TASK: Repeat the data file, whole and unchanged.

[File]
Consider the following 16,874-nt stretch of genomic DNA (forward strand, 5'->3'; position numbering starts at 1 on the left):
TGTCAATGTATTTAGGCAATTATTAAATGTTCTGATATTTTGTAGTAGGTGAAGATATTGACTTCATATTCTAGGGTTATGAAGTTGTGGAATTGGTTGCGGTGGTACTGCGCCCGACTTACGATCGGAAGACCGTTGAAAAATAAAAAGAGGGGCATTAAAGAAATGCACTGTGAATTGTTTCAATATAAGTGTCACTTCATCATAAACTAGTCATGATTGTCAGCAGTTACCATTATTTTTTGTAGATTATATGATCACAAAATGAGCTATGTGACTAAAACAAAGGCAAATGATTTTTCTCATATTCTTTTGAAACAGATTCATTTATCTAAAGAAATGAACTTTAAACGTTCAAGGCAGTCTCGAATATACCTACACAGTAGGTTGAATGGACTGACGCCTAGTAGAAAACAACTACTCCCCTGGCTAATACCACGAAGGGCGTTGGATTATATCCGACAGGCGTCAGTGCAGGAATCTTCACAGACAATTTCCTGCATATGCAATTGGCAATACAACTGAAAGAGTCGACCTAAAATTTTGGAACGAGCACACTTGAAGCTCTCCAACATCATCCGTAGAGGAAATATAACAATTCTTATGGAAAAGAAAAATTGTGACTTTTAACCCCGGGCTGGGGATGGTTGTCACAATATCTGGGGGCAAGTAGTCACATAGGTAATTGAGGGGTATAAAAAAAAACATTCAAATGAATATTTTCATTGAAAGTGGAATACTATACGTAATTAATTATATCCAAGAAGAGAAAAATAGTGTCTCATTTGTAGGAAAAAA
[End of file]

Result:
Consider the following 16,874-nt stretch of genomic DNA (forward strand, 5'->3'; position numbering starts at 1 on the left):
TGTCAATGTATTTAGGCAATTATTAAATGTTCTGATATTTTGTAGTAGGTGAAGATATTGACTTCATATTCTAGGGTTATGAAGTTGTGGAATTGGTTGCGGTGGTACTGCGCCCGACTTACGATCGGAAGACCGTTGAAAAATAAAAAGAGGGGCATTAAAGAAATGCACTGTGAATTGTTTCAATATAAGTGTCACTTCATCATAAACTAGTCATGATTGTCAGCAGTTACCATTATTTTTTGTAGATTATATGATCACAAAATGAGCTATGTGACTAAAACAAAGGCAAATGATTTTTCTCATATTCTTTTGAAACAGATTCATTTATCTAAAGAAATGAACTTTAAACGTTCAAGGCAGTCTCGAATATACCTACACAGTAGGTTGAATGGACTGACGCCTAGTAGAAAACAACTACTCCCCTGGCTAATACCACGAAGGGCGTTGGATTATATCCGACAGGCGTCAGTGCAGGAATCTTCACAGACAATTTCCTGCATATGCAATTGGCAATACAACTGAAAGAGTCGACCTAAAATTTTGGAACGAGCACACTTGAAGCTCTCCAACATCATCCGTAGAGGAAATATAACAATTCTTATGGAAAAGAAAAATTGTGACTTTTAACCCCGGGCTGGGGATGGTTGTCACAATATCTGGGGGCAAGTAGTCACATAGGTAATTGAGGGGTATAAAAAAAAACATTCAAATGAATATTTTCATTGAAAGTGGAATACTATACGTAATTAATTATATCCAAGAAGAGAAAAATAGTGTCTCATTTGTAGGAAAAAA